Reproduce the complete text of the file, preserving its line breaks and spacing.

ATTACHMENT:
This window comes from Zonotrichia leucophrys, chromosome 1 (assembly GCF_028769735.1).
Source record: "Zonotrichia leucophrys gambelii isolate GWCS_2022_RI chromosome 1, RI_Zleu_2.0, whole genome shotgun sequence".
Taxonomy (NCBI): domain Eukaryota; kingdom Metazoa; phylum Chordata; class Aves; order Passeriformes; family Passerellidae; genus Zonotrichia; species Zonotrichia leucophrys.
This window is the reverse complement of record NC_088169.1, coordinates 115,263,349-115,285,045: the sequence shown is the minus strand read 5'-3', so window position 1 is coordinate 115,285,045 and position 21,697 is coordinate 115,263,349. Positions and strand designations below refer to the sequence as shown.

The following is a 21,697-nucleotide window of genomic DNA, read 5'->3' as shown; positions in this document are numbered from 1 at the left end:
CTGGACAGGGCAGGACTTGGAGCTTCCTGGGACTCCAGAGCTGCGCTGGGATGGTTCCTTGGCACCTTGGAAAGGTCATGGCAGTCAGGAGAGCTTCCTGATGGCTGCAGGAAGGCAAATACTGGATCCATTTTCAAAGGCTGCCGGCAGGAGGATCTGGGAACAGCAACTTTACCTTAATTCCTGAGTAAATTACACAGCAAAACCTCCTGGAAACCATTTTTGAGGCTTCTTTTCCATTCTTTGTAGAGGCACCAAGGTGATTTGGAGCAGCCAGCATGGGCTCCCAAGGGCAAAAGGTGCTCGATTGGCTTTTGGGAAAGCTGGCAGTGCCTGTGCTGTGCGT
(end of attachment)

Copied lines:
This window comes from Zonotrichia leucophrys, chromosome 1 (assembly GCF_028769735.1).
Source record: "Zonotrichia leucophrys gambelii isolate GWCS_2022_RI chromosome 1, RI_Zleu_2.0, whole genome shotgun sequence".
Taxonomy (NCBI): domain Eukaryota; kingdom Metazoa; phylum Chordata; class Aves; order Passeriformes; family Passerellidae; genus Zonotrichia; species Zonotrichia leucophrys.
This window is the reverse complement of record NC_088169.1, coordinates 115,263,349-115,285,045: the sequence shown is the minus strand read 5'-3', so window position 1 is coordinate 115,285,045 and position 21,697 is coordinate 115,263,349. Positions and strand designations below refer to the sequence as shown.

The following is a 21,697-nucleotide window of genomic DNA, read 5'->3' as shown; positions in this document are numbered from 1 at the left end:
CTGGACAGGGCAGGACTTGGAGCTTCCTGGGACTCCAGAGCTGCGCTGGGATGGTTCCTTGGCACCTTGGAAAGGTCATGGCAGTCAGGAGAGCTTCCTGATGGCTGCAGGAAGGCAAATACTGGATCCATTTTCAAAGGCTGCCGGCAGGAGGATCTGGGAACAGCAACTTTACCTTAATTCCTGAGTAAATTACACAGCAAAACCTCCTGGAAACCATTTTTGAGGCTTCTTTTCCATTCTTTGTAGAGGCACCAAGGTGATTTGGAGCAGCCAGCATGGGCTCCCAAGGGCAAAAGGTGCTCGATTGGCTTTTGGGAAAGCTGGCAGTGCCTGTGCTGTGCGT